This invisibility, combined with the fact that the Snow Mountain gorals lived on almost inaccessible cliffs thickly covered with scrub spruce forest, made “still hunting” impossible. In fact, Baron Haendel-Mazzetti, who had explored this part of the Snow Mountains fairly thoroughly in his search for plants, had never seen a goral, and did not know that such an animal existed there.
Heller hunted for two days in succession and, although he saw several gorals, he was not successful in getting one until we had been in camp almost a week. His was a young male not more than a year old with horns about an inch long. It was a valuable addition to our collection for I was anxious to obtain specimens of various ages to be mounted as a “habitat group” in the Museum and we lacked only a female.
The preparation of the group required the greatest care and study. First, we selected a proper spot to reproduce in the Museum, and Yvette took a series of natural color photographs to guide the artist in painting the background. Next she made detail photographs of the surroundings. Then we collected portions of the rocks and typical bits of vegetation such as moss and leaves, to be either dried or preserved in formalin. In a large group, perhaps several thousand leaves will be required, but the field naturalist need select typical specimens of only five or six different sizes from each of which a plaster mold can be made at the Museum and the leaves reproduced in wax.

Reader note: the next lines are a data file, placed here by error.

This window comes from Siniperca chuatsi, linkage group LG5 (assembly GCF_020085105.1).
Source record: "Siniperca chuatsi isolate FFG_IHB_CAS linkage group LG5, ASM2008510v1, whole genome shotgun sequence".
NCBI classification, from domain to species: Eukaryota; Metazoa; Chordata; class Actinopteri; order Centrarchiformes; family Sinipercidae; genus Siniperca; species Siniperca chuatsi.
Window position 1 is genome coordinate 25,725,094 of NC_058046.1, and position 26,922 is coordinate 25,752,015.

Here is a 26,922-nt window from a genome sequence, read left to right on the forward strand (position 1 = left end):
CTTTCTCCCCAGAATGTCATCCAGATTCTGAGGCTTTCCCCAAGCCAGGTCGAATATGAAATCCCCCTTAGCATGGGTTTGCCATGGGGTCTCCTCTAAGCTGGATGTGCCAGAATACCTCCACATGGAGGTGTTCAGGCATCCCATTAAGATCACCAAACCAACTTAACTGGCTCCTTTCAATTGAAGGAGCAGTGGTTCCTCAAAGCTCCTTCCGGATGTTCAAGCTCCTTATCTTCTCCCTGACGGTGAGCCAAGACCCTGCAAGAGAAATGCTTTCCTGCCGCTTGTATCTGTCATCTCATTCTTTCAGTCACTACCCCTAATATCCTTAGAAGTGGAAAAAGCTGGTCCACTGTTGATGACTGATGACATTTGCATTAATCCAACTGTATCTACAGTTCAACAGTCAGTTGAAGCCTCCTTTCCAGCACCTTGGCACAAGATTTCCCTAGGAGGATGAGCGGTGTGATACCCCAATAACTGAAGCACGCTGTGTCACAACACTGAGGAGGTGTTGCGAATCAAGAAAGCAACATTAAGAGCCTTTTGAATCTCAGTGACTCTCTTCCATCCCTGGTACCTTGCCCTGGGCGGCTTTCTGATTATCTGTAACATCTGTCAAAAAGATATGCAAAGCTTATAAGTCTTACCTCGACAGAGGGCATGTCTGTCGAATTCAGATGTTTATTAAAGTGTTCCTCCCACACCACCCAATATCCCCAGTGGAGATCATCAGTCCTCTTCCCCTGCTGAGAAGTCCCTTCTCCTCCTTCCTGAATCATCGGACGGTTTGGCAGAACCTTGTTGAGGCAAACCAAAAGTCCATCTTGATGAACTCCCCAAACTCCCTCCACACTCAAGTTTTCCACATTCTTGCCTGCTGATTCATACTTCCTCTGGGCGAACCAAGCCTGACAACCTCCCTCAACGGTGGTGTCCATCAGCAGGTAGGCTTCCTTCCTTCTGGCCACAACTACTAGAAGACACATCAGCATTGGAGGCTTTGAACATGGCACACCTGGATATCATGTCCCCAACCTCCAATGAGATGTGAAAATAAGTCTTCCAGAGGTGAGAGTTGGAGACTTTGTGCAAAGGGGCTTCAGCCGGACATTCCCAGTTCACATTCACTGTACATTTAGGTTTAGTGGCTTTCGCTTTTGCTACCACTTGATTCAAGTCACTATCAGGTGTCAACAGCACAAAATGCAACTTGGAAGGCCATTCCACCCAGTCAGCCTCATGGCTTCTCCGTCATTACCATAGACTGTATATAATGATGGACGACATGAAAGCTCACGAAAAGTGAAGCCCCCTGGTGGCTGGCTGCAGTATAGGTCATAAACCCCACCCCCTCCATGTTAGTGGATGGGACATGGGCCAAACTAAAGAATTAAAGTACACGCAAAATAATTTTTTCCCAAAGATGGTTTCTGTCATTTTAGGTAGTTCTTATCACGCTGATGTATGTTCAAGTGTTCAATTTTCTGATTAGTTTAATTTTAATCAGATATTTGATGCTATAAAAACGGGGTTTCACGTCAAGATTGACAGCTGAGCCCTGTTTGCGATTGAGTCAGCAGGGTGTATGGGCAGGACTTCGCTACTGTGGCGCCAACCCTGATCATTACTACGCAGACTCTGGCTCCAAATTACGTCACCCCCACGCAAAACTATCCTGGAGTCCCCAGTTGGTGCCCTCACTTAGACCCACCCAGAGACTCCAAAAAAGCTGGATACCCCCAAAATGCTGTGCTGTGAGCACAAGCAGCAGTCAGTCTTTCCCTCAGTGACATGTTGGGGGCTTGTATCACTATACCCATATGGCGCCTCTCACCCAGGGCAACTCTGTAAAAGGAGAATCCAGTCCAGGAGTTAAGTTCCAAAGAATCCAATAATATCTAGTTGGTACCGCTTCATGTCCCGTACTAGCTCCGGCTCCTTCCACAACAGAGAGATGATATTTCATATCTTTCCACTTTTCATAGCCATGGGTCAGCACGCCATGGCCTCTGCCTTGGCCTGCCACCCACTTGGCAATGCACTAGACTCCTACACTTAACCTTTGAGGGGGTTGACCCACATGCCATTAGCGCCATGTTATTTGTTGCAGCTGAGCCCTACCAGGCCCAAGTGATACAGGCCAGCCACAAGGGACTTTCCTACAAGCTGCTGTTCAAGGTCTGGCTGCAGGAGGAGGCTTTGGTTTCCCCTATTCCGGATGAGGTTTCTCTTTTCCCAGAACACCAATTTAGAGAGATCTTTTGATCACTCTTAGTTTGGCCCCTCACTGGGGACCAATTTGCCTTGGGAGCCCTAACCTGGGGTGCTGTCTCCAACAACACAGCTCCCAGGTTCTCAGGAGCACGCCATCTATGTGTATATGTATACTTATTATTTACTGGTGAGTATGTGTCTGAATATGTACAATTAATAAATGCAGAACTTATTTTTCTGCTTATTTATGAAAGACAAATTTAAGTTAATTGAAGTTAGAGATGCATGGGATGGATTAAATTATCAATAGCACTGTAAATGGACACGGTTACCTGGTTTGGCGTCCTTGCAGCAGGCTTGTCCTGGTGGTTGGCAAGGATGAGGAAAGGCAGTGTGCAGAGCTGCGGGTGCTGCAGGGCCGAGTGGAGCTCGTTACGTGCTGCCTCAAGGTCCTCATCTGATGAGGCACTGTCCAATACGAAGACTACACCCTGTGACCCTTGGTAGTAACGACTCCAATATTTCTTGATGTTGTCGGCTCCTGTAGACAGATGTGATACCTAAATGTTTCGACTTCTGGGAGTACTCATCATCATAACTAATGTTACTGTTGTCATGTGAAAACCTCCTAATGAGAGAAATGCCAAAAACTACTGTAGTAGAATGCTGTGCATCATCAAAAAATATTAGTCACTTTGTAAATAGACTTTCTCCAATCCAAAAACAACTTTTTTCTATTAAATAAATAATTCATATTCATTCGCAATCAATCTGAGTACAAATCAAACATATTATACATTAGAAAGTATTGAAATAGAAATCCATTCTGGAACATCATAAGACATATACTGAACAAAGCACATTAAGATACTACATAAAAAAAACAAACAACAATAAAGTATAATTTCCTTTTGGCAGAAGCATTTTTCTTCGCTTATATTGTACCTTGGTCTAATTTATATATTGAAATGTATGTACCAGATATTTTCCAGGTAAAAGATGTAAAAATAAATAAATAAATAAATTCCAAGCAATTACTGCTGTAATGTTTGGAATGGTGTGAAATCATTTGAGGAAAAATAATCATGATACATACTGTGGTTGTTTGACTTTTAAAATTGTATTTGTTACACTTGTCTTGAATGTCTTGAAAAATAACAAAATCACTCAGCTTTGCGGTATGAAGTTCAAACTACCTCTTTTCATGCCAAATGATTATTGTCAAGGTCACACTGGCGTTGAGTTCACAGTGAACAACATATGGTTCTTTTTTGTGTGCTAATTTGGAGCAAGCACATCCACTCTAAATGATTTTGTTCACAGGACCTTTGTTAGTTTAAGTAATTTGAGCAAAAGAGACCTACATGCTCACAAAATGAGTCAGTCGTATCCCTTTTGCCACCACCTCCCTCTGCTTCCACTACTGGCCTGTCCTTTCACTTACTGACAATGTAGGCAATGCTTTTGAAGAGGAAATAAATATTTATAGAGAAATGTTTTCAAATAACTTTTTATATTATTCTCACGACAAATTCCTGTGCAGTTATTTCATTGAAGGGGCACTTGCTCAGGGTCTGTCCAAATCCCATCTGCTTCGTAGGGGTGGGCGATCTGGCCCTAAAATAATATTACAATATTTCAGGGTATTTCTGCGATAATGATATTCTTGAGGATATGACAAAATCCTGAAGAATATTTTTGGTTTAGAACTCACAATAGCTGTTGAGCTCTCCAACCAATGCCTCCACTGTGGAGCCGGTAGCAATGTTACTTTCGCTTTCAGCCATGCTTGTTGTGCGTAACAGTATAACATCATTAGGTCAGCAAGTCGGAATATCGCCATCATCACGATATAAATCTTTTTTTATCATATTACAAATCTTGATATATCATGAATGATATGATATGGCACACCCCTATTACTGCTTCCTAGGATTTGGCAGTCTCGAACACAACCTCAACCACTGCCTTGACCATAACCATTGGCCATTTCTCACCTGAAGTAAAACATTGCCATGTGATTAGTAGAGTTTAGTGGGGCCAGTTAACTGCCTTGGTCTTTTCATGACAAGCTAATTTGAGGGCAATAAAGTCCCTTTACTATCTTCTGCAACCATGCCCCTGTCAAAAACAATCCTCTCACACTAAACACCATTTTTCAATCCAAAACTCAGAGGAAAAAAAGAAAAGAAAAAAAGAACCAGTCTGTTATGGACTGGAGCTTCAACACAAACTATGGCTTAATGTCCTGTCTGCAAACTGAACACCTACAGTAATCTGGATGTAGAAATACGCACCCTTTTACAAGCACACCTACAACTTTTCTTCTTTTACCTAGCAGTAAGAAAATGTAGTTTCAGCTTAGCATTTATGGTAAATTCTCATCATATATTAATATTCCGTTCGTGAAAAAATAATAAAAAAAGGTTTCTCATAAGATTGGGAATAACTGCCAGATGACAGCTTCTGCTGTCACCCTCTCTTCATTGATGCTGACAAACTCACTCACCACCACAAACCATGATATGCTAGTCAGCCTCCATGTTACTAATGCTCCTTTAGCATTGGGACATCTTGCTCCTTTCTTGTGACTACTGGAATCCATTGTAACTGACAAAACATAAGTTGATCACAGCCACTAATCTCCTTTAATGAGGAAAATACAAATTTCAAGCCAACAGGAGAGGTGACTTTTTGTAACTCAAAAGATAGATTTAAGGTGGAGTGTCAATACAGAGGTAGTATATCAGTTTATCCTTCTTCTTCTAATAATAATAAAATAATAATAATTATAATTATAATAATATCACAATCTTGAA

After two days of rain during which I had a hard and unsuccessful hunt for serows we decided to return to the temple at the foot of the mountain which was nearer to the forests inhabited by these animals. We had already been in our camp on the meadow for nine days and, besides the gorals, had gathered a large and valuable collection of small mammals. The shrews were especially varied in species and, besides a splendid series of meadow voles, Asiatic mice and rats, we obtained a new weasel and a single specimen of a tiny rock-cony or little chief hare, an Asiatic genus (Ochotona) which is also found in the western part of North America on the high slopes of the Rocky Mountains. Although we set dozens of traps among the rocks we did not get another on the entire expedition nor did we see indications of their presence in other localities.
The almost complete absence of carnivores at this camp was a great surprise. Except for weasels we saw no others and the hunters said that foxes or civets did not occur on this side of the mountain even though food was abundant.
On the day before we went to the temple I had a magnificent hunt. We left camp at daylight in a heavy fog and almost at once the dogs took up a serow trail. We heard them coming toward us as we stood at the upper edge of a little meadow and expected the animal to break cover any moment, but it turned down the mountain and the hounds lost the trail in the thick spruce woods.